How can businesses, especially vulnerable start-ups, become prominent, indispensable and vital in the minds of their customers? What about their not-yet-but-hopefully-soon customers? Brian Solis’ What’s the Future of Business addresses philosophically how to keep your business relevant to your customers and end users, as well as your future patrons.
Solis advocates taking advantage of current technologies that your customers already employ, like social media or smart phones, to market or promote your business. They’re already on Tumblr, Facebook, and Twitter, so meet them there. Engage your customer’s 140-word diatribe against your long line-ups. Charm them when they Snapchat or Pinterest your featured sweater in a different colour than you are retailing it. Be ready to adapt your strategies to new social mediums and technologies as they arise. “Listen, learn, engage, adapt” is Solis’ refrain.
Solis is particularly interested in how social media is about shared experiences—specifically before purchasing, during purchasing and after purchasing the product. Positive or not, those experiences are shared in a network of like-minded strangers. In the current culture, the opinions of these “like-minded strangers” carry a good deal of weight. If you cherish your business’ reputation, this is where the fight to maintain it is waged. Solis encourages that a business’ marketers, IT personnel and customer service reps all need to be savvy in the application and appropriate use of sites like Twitter and Facebook in order to defend effectively the viability of the business.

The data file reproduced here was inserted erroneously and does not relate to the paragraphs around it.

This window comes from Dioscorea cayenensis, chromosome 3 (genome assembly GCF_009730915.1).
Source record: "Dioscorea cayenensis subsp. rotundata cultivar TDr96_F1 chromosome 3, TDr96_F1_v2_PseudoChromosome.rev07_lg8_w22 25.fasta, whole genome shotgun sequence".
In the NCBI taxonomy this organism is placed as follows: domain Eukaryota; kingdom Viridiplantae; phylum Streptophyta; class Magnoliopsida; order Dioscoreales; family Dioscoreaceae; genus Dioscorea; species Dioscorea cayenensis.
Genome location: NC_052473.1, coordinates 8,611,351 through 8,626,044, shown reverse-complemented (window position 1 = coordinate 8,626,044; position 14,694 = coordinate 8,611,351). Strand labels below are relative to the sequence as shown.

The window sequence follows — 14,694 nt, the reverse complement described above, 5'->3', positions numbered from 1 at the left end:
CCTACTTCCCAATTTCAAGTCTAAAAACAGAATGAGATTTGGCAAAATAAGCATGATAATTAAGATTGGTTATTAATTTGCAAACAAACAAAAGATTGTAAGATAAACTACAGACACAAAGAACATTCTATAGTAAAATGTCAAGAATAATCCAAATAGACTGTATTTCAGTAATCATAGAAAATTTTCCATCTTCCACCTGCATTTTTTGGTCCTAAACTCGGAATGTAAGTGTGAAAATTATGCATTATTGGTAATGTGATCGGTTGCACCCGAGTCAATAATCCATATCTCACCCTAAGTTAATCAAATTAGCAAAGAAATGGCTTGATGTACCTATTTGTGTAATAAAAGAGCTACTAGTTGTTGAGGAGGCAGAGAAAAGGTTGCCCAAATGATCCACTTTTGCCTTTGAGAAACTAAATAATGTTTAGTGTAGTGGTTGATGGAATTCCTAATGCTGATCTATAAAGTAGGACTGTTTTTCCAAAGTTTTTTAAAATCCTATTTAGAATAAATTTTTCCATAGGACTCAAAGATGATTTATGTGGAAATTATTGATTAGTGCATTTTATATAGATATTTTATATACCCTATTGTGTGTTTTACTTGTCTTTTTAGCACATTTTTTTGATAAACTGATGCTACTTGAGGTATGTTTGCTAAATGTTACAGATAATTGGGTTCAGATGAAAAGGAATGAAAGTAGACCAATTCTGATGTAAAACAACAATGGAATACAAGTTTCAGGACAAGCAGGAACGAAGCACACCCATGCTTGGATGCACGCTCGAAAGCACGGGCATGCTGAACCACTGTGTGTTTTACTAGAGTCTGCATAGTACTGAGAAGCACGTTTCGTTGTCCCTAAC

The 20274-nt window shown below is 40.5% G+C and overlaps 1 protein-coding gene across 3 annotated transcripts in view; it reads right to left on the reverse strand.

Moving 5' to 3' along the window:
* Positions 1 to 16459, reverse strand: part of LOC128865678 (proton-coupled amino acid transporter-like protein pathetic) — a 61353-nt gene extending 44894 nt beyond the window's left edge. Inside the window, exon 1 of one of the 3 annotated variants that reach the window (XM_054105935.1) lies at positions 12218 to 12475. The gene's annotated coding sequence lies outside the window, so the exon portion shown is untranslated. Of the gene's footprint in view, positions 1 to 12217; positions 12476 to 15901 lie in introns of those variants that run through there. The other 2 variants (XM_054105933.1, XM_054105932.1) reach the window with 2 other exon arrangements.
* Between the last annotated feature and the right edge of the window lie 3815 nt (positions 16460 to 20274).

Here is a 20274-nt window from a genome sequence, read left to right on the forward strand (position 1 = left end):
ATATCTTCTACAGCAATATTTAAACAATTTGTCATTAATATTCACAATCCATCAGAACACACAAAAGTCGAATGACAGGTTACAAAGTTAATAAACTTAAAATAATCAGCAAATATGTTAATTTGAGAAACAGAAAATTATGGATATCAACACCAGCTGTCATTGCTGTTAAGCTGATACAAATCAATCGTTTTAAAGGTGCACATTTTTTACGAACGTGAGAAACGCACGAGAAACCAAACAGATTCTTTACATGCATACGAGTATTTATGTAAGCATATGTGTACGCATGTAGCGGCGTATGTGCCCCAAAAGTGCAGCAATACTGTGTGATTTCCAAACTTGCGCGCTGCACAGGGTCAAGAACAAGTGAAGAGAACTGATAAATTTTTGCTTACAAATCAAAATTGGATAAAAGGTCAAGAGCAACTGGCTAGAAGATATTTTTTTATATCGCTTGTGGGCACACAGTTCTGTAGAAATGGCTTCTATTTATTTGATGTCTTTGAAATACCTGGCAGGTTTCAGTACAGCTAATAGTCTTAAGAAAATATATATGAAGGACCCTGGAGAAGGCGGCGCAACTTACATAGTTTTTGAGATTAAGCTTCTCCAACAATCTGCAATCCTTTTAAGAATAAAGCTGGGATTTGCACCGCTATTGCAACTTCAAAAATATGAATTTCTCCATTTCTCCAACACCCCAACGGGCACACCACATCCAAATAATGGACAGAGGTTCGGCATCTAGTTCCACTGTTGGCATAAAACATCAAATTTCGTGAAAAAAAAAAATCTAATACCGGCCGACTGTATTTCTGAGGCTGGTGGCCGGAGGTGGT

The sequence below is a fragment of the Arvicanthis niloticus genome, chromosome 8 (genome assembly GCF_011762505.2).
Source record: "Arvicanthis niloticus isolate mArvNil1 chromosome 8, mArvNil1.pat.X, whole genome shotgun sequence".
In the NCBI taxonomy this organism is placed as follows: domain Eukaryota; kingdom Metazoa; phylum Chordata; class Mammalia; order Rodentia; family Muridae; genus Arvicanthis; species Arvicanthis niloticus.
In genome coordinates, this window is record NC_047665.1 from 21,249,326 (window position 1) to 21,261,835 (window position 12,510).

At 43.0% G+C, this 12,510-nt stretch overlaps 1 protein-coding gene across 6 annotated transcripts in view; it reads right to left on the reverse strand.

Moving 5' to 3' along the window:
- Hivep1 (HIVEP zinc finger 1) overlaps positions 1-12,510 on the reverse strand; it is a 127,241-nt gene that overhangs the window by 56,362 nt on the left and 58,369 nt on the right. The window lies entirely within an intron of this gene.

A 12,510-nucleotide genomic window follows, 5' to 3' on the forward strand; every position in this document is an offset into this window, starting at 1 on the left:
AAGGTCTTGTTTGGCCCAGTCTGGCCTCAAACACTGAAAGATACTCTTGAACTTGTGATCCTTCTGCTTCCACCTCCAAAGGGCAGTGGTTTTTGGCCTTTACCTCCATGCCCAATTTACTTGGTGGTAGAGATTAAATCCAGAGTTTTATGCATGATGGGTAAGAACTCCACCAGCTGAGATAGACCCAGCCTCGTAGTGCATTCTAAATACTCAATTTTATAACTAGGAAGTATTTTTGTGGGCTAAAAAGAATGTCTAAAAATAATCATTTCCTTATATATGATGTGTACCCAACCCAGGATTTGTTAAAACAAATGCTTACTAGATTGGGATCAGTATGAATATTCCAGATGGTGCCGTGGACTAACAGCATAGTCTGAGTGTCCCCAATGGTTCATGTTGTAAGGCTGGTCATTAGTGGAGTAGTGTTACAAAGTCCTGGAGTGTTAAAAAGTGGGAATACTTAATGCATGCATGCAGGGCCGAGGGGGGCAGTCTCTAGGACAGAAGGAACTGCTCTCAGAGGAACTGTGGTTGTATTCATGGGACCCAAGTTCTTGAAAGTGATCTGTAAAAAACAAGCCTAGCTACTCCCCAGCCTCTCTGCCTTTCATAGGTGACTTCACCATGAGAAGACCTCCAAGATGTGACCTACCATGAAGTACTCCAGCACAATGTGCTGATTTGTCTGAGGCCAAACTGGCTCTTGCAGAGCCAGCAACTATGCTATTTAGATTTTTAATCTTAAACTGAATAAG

The book is set up very much like a glorified PowerPoint presentation: with comics to prettily illustrate points; each page is short, pithy and visually stimulating with graphs and screen captures; each chapter highlights where we are in the original table of contents. It’s a bit too cutesy for my taste, but it does make the book a fast read.
What is the Future of Business encourages creative thinking but does offer some examples on how to approach this challenge. It still strikes me as a book for visionaries—AKA management—with the all creative nuts-n-bolts being handed over to IT or customer service. Solis is advocating for new management thinking—places to put money and new talent--and this is a workbook to inspire it.